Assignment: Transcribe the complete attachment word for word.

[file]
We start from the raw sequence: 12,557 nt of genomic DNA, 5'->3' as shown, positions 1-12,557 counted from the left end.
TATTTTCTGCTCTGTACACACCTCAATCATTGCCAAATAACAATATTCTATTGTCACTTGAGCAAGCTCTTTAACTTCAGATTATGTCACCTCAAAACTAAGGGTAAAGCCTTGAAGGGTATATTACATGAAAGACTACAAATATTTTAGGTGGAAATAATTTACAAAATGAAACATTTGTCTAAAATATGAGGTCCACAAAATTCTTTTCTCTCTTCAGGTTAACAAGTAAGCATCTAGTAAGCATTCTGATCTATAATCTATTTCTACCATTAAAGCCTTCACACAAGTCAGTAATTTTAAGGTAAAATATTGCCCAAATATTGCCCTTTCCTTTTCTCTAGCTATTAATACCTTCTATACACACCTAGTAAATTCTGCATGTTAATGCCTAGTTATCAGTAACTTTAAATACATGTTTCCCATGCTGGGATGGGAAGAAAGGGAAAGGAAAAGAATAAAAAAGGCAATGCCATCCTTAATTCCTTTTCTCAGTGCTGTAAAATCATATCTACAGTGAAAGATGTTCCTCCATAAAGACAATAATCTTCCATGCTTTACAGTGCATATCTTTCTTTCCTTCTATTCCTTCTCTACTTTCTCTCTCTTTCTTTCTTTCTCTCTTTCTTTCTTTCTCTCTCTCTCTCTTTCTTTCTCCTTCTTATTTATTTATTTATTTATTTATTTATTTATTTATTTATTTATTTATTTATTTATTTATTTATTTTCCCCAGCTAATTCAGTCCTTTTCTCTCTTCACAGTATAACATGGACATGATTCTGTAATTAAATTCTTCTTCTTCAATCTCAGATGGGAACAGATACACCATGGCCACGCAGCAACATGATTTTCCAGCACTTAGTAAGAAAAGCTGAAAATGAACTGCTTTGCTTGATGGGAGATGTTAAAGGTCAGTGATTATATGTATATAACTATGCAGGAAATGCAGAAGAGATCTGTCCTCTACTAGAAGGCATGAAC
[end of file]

We start from the raw sequence: 12,557 nt of genomic DNA, 5'->3' as shown, positions 1-12,557 counted from the left end.
TATTTTCTGCTCTGTACACACCTCAATCATTGCCAAATAACAATATTCTATTGTCACTTGAGCAAGCTCTTTAACTTCAGATTATGTCACCTCAAAACTAAGGGTAAAGCCTTGAAGGGTATATTACATGAAAGACTACAAATATTTTAGGTGGAAATAATTTACAAAATGAAACATTTGTCTAAAATATGAGGTCCACAAAATTCTTTTCTCTCTTCAGGTTAACAAGTAAGCATCTAGTAAGCATTCTGATCTATAATCTATTTCTACCATTAAAGCCTTCACACAAGTCAGTAATTTTAAGGTAAAATATTGCCCAAATATTGCCCTTTCCTTTTCTCTAGCTATTAATACCTTCTATACACACCTAGTAAATTCTGCATGTTAATGCCTAGTTATCAGTAACTTTAAATACATGTTTCCCATGCTGGGATGGGAAGAAAGGGAAAGGAAAAGAATAAAAAAGGCAATGCCATCCTTAATTCCTTTTCTCAGTGCTGTAAAATCATATCTACAGTGAAAGATGTTCCTCCATAAAGACAATAATCTTCCATGCTTTACAGTGCATATCTTTCTTTCCTTCTATTCCTTCTCTACTTTCTCTCTCTTTCTTTCTTTCTCTCTTTCTTTCTTTCTCTCTCTCTCTCTTTCTTTCTCCTTCTTATTTATTTATTTATTTATTTATTTATTTATTTATTTATTTATTTATTTATTTATTTATTTATTTTCCCCAGCTAATTCAGTCCTTTTCTCTCTTCACAGTATAACATGGACATGATTCTGTAATTAAATTCTTCTTCTTCAATCTCAGATGGGAACAGATACACCATGGCCACGCAGCAACATGATTTTCCAGCACTTAGTAAGAAAAGCTGAAAATGAACTGCTTTGCTTGATGGGAGATGTTAAAGGTCAGTGATTATATGTATATAACTATGCAGGAAATGCAGAAGAGATCTGTCCTCTACTAGAAGGCATGAAC